Our formula works perfectly for a single flat surface however large it may be. But, when you print something with many flat surfaces at different angles and orientations then this formula is half applicable.
The thing is that the surface for which you have set the angle obtained by the formula and other surfaces parallel to that one will be perfect but other surfaces will have a different angle automatically and thus they will not be at the perfect angle. Thus this will result in grading problems again. To counter this you could follow a simple thing that is given below.
To get even surfaces closest to perfect you have to match layer height to the pixel width (XY Resolution). Although the exact numbers can’t be matched as pixel width is very absurd and you don’t want your layer heights to be that complex.
So, you have to keep the layer height close to the pixel width and through the formula, you will get an angle. Now, this is the angle on which you will have a complex figure like a cube with good surfaces.
For example, for SLA 3D printers with pixel width 0.050 mm layer height is to be kept 0.050mm, thus by putting it in formula i.e. Arctan(Layer Height/Pixel Width) you will get 45o as your answer. Now, just tilt your model’s y-axis by 45o (See Image) and you will have a print that is closest to perfect.
Reason Behind Grading/Stepping Problem
During the research phase, we stumbled upon some images whose source is not known (If anyone knows about the source please comment we will link them) but they are perfect for explaining the problem.
The above image is very popular in communities regarding printing flat surfaces through SLA 3D printers. So, many peoples see that for 0.05 mm layers height it’s showing 46.620o and they blindly follow it.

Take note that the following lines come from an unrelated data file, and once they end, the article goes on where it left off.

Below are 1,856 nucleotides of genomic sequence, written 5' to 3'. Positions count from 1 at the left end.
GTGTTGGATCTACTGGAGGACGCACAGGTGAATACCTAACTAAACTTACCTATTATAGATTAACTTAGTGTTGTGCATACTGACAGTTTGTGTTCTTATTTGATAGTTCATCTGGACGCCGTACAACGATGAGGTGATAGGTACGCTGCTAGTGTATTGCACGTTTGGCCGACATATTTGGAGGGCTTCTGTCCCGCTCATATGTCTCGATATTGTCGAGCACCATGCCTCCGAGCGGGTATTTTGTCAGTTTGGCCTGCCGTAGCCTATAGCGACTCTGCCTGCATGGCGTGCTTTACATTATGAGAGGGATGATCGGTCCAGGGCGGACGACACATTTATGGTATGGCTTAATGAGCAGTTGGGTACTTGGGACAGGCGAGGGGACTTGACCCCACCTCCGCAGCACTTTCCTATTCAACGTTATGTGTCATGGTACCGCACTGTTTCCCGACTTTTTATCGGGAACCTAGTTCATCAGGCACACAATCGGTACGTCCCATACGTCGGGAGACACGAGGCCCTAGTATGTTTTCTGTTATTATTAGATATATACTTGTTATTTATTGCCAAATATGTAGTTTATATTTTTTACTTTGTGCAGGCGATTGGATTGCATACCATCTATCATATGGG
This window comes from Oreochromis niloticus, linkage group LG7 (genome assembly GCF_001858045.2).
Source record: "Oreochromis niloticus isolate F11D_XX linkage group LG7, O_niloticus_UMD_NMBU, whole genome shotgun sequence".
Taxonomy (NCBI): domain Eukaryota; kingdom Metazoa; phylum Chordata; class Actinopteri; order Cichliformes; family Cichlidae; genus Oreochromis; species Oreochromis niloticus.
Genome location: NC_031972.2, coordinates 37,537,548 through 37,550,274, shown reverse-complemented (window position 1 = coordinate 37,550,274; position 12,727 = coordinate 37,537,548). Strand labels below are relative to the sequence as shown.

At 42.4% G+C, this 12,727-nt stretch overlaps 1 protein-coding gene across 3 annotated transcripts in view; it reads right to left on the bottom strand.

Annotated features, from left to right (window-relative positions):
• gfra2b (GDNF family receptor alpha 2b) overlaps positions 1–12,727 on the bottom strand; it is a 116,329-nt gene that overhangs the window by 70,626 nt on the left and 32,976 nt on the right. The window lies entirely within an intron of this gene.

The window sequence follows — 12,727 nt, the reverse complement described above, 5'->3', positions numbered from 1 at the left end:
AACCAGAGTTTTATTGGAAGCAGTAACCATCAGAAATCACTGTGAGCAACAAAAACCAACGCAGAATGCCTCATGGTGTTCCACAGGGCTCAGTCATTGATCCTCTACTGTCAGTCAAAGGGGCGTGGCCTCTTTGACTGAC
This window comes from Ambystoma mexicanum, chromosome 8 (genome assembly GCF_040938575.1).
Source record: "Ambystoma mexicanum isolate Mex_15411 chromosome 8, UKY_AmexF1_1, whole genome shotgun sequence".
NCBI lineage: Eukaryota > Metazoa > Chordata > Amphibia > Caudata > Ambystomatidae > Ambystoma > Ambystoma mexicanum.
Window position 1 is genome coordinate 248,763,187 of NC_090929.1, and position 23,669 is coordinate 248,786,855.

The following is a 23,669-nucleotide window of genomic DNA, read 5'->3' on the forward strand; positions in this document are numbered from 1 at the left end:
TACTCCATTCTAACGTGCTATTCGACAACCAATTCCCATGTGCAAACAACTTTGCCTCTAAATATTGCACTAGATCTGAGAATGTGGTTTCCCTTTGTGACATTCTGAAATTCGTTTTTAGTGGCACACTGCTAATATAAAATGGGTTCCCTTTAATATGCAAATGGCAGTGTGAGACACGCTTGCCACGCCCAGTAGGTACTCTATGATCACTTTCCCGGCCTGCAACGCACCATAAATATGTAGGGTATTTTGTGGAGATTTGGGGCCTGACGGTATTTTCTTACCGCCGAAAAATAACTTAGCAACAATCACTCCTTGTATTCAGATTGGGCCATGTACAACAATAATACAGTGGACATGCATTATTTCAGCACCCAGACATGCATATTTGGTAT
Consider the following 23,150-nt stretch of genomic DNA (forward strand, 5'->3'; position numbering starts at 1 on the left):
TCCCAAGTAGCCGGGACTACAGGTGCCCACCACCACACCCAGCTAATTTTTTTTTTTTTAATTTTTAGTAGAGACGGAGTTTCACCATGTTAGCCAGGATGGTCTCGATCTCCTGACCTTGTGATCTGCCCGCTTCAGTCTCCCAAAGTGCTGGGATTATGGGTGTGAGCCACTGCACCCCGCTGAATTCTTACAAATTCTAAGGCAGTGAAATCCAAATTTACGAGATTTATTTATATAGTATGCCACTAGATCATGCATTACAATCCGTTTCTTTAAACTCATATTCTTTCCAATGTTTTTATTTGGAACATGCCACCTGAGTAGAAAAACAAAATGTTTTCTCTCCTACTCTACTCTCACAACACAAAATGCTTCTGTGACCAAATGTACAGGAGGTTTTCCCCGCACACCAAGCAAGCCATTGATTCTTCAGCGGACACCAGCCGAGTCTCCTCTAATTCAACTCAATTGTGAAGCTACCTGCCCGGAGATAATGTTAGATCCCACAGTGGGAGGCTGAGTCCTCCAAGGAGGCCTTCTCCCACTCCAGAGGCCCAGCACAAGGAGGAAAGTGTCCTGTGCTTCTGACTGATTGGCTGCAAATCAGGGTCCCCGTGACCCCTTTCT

But, the thing is this chart is true for SLA printers with pixel width (XY Resolution) having 0.04725 mm which is not generally the same for most SLA printers.
So you need to keep in mind the pixel width always before following anything you see.
Now, the reason for the grading is shown in the picture below.
The above-given image is for layer height of 0.03mm and pixel width of 0.04725 mm. Thus, by putting these values in our formula we get 32.41o. You can see that for 32.41 degrees the change in steps is of one-one and thus this gives a relatively smooth finish.
You can also notice that 45o steps are 1-2-1-2 and son on this will not be as bad as 60o and 15o but still, it is not as good as 32.41o for this SLA printer.
FAQ related to Flat Surface Printing
There is no fixed angle for printing flat surfaces perfectly. Instead of a single angle, we devised a formula i.e. arctan(layer height/pixel width). Just put the layer height and the pixel width of your SLA printer and you will have your smooth flat surface.
To print flat surfaces on an SLA printer at different angles in a single model you will have to match your layer height to the pixel width of your SLA 3D printer. Doing this will get you to the most feasible finish with good results.
Printing flat surfaces on an SLA 3D printer is not a big task, you just have to know what you are doing. With the formula, we have given you, now you can print a perfectly flat surface for any printer. Just keep n mind that while printing something like a cube with multiple flat surfaces try to match your layer height with the pixel width of the SLA printer.
If you don’t know your printer’s pixel width comment in the comment box below we will find it for you. Share it with your friends to help them. Thank You.